Shares of oil refiners Phillips 66 (NYSE:PSX), HollyFrontier (NYSE:HFC), and PBF Energy (NYSE:PBF) lost more than one-quarter of their value in March, according to data provided by S&P Global Market Intelligence. That was more than twice the losses of the S&P 500, which was only down 12.5% for the month.
HollyFrontier and Phillips 66 saw modest drops compared to the rest of the refining industry, down just 27.2% and 28.3%, respectively. PBF, on the other hand, took a huge 68.4% hit. The overall downstream (refining and marketing) sector of the oil and gas industry, as measured by the S&P 500 Refining and Marketing Index was down 36.2% for the month.
The stock market hammered oil companies up and down the industry after OPEC+ talks broke down on March 6, prompting the primary two OPEC+ members, Saudi Arabia and Russia, to increase production. That flooded the global oil market with cheap crude and caused oil prices to lose about half of their value.
Ordinarily, oil refiners are somewhat insulated from price shocks like these, because refiners buy crude oil and then sell the refined products -- like fuel and petrochemicals -- that they manufacture from it. So cheaper oil can actually lead to better margins. All three refiners saw share-price drops of between 10.4% (Phillips 66) and 15.8% (HollyFrontier) in the wake of the oil price collapse. That was a much gentler decline than much of the rest of the industry.
Investors were more concerned with the coronavirus pandemic and its effects on refining. Many refiners had just released their fourth-quarter 2019 earnings, which showed that prices for refined products were down thanks to oversupply. When coronavirus concerns caused flights to be grounded across the globe and hundreds of millions of people to be confined to their homes instead of driving to work, demand for refined products fell, exacerbating the oversupply.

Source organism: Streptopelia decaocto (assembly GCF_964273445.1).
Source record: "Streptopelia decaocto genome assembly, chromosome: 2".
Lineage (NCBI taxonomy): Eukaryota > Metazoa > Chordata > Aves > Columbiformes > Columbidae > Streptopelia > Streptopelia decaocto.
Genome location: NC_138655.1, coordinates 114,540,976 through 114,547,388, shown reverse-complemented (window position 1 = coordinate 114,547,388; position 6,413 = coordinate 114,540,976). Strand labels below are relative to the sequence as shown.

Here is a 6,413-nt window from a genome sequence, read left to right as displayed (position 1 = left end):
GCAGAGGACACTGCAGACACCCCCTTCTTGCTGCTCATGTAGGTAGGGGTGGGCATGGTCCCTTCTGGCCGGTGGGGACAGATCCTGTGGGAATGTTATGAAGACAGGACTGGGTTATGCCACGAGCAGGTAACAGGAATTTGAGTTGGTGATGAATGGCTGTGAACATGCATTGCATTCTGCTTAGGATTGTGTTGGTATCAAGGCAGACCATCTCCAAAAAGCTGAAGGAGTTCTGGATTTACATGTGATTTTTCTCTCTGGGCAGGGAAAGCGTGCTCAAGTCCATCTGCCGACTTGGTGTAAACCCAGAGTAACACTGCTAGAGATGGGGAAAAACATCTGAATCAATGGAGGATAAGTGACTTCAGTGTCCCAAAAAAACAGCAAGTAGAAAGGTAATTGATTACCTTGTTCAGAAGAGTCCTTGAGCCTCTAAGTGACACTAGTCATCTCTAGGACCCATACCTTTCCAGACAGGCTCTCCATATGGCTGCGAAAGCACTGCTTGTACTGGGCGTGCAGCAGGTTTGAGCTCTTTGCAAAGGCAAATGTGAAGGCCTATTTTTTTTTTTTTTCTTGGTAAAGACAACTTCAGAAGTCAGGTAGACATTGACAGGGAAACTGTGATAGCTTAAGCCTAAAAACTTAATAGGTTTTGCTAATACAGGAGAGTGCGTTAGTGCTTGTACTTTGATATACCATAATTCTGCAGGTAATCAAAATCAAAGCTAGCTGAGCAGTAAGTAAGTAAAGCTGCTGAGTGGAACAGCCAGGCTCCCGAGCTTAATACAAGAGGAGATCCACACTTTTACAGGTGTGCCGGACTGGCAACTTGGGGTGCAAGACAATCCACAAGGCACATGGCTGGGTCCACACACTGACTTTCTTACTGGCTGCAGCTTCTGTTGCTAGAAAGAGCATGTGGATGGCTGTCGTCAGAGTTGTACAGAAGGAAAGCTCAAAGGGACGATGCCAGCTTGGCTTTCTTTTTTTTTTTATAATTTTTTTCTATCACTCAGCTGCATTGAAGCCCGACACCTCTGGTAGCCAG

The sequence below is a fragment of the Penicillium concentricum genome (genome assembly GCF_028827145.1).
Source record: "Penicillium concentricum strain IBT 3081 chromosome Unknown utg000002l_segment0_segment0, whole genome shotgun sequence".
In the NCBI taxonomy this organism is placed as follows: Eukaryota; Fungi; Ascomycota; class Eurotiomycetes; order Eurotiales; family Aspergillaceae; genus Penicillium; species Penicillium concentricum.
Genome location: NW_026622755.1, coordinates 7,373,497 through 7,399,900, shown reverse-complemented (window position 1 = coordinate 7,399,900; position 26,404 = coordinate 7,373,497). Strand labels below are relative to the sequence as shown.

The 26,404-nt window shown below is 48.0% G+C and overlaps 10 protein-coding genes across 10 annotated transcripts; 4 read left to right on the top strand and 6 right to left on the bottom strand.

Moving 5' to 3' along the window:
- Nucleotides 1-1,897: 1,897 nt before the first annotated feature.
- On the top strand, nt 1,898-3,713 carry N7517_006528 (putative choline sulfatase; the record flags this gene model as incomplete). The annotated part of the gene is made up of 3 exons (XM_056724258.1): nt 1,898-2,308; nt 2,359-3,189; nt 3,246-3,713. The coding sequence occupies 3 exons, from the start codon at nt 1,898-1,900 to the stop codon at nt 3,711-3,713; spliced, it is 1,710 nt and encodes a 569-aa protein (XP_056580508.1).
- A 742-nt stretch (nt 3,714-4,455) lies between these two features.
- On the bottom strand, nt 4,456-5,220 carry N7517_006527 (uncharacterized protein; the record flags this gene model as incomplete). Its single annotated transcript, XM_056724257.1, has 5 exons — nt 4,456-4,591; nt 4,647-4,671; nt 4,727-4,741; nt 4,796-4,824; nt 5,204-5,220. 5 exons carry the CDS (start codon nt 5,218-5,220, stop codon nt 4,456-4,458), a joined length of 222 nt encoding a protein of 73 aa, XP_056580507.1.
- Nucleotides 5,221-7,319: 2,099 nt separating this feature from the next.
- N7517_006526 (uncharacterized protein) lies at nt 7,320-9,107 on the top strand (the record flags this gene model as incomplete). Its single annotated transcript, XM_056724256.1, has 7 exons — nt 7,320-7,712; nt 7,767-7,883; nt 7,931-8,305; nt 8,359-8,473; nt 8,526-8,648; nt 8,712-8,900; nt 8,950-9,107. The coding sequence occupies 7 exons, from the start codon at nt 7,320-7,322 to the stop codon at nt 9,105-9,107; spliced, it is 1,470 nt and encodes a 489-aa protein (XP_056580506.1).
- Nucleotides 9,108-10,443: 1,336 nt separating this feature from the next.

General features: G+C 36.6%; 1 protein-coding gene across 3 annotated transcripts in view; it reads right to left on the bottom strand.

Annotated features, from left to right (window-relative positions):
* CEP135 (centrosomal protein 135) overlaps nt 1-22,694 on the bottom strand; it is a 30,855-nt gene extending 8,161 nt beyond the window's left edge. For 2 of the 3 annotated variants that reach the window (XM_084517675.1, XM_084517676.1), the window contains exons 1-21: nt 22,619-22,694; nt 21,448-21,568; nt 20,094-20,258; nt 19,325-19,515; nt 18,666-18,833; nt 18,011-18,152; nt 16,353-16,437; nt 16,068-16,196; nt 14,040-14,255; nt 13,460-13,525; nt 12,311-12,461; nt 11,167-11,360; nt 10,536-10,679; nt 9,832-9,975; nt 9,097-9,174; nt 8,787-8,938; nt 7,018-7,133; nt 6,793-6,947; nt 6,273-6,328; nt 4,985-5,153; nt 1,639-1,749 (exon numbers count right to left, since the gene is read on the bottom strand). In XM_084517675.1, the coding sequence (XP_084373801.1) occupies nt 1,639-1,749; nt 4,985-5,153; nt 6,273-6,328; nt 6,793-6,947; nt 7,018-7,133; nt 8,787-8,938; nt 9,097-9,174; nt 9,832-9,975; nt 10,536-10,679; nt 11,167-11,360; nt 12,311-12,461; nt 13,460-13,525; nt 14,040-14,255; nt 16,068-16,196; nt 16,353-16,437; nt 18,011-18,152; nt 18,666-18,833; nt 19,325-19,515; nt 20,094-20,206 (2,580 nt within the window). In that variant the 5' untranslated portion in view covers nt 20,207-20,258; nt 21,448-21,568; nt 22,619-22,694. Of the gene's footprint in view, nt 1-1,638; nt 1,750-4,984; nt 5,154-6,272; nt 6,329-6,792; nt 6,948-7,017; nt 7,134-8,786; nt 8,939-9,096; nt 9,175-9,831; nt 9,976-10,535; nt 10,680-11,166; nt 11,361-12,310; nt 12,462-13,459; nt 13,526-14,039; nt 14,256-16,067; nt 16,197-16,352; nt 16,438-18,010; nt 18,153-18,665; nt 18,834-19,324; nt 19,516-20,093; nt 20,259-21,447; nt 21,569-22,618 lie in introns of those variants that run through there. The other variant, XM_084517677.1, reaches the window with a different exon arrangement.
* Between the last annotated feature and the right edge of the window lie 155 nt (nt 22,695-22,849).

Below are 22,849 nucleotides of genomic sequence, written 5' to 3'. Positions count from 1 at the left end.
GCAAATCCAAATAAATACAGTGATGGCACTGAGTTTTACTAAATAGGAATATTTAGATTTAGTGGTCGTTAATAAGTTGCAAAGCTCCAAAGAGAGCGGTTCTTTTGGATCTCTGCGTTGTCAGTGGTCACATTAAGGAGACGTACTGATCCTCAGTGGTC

The shares of these three refiners actually fell further between March 10 and 12 (during the coronavirus-induced market drop) than they did between March 6 and 9 (during the oil price-induced drop). Between March 10 and 12, their shares declined between 18.6% (HollyFrontier) and 30.7% (PBF).
PBF performed so much worse than HollyFrontier and Phillips 66 because of concerns that the company might have to cut its dividend. At the beginning of March, not only was the company generating far less free cash flow than the comparably sized HollyFrontier, but it was paying a higher dividend yield (5.4%) than either HollyFrontier or the much-larger Phillips 66 (4% and 4.8%, respectively). It's also the only one of the three companies with a junk credit rating.
Those fears became a self-fulfilling prophecy. As PBF's price fell, its dividend yield rocketed to more than 20%: an unsustainable level for most companies, let alone a small company struggling in a difficult market environment. On March 30, PBF announced it was suspending its dividend. Shares fell 7.3% in response, since most of the effects were already baked into the price.
All three refiners have cut their capital expenditures for 2020 and have made changes to their operations. Phillips 66 has cut its 2020 capital budget by 18.6%, suspended share repurchases, and put several pipeline construction projects on hold. HollyFrontier is cutting capital expenditures by 15% and is currently running its refineries at just 70% of capacity. Meanwhile, in addition to suspending its dividend, PBF has trimmed its capital budget by 35%, cut executive pay in half and CEO pay by two-thirds, and arranged to quickly sell five hydrogen plants for $530 million.
Based on these updates and the relative strengths of their businesses, HollyFrontier and Phillips 66 look poised to weather the current low-demand environment fairly well. PBF, on the other hand, is a risky proposition even at its current price. However, with so much uncertainty surrounding the refining sector and the energy industry in general, investors should think carefully whether they want to buy in now or wait to see where we are in a month or two.